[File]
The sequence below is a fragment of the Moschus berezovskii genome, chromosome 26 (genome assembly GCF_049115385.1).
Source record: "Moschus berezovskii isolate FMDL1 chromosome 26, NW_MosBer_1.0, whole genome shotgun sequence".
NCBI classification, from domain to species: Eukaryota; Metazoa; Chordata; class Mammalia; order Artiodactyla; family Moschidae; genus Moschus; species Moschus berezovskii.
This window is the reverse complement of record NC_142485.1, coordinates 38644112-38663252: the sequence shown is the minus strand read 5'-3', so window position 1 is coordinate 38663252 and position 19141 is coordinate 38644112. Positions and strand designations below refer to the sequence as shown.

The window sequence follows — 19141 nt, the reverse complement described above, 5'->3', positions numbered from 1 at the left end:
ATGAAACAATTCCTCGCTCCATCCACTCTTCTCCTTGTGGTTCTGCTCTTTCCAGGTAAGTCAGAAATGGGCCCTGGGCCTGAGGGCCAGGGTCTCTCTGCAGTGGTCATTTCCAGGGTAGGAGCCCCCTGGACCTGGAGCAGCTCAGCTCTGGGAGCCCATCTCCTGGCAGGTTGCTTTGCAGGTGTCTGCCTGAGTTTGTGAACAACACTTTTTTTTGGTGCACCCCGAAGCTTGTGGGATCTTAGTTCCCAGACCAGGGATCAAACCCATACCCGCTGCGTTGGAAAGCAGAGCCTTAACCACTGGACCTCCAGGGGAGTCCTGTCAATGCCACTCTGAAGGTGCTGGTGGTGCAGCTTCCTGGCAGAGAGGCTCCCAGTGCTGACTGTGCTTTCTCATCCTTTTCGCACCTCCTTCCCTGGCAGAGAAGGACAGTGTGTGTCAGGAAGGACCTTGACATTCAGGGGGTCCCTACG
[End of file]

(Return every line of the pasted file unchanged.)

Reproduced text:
The sequence below is a fragment of the Moschus berezovskii genome, chromosome 26 (genome assembly GCF_049115385.1).
Source record: "Moschus berezovskii isolate FMDL1 chromosome 26, NW_MosBer_1.0, whole genome shotgun sequence".
NCBI classification, from domain to species: Eukaryota; Metazoa; Chordata; class Mammalia; order Artiodactyla; family Moschidae; genus Moschus; species Moschus berezovskii.
This window is the reverse complement of record NC_142485.1, coordinates 38644112-38663252: the sequence shown is the minus strand read 5'-3', so window position 1 is coordinate 38663252 and position 19141 is coordinate 38644112. Positions and strand designations below refer to the sequence as shown.

The window sequence follows — 19141 nt, the reverse complement described above, 5'->3', positions numbered from 1 at the left end:
ATGAAACAATTCCTCGCTCCATCCACTCTTCTCCTTGTGGTTCTGCTCTTTCCAGGTAAGTCAGAAATGGGCCCTGGGCCTGAGGGCCAGGGTCTCTCTGCAGTGGTCATTTCCAGGGTAGGAGCCCCCTGGACCTGGAGCAGCTCAGCTCTGGGAGCCCATCTCCTGGCAGGTTGCTTTGCAGGTGTCTGCCTGAGTTTGTGAACAACACTTTTTTTTGGTGCACCCCGAAGCTTGTGGGATCTTAGTTCCCAGACCAGGGATCAAACCCATACCCGCTGCGTTGGAAAGCAGAGCCTTAACCACTGGACCTCCAGGGGAGTCCTGTCAATGCCACTCTGAAGGTGCTGGTGGTGCAGCTTCCTGGCAGAGAGGCTCCCAGTGCTGACTGTGCTTTCTCATCCTTTTCGCACCTCCTTCCCTGGCAGAGAAGGACAGTGTGTGTCAGGAAGGACCTTGACATTCAGGGGGTCCCTACG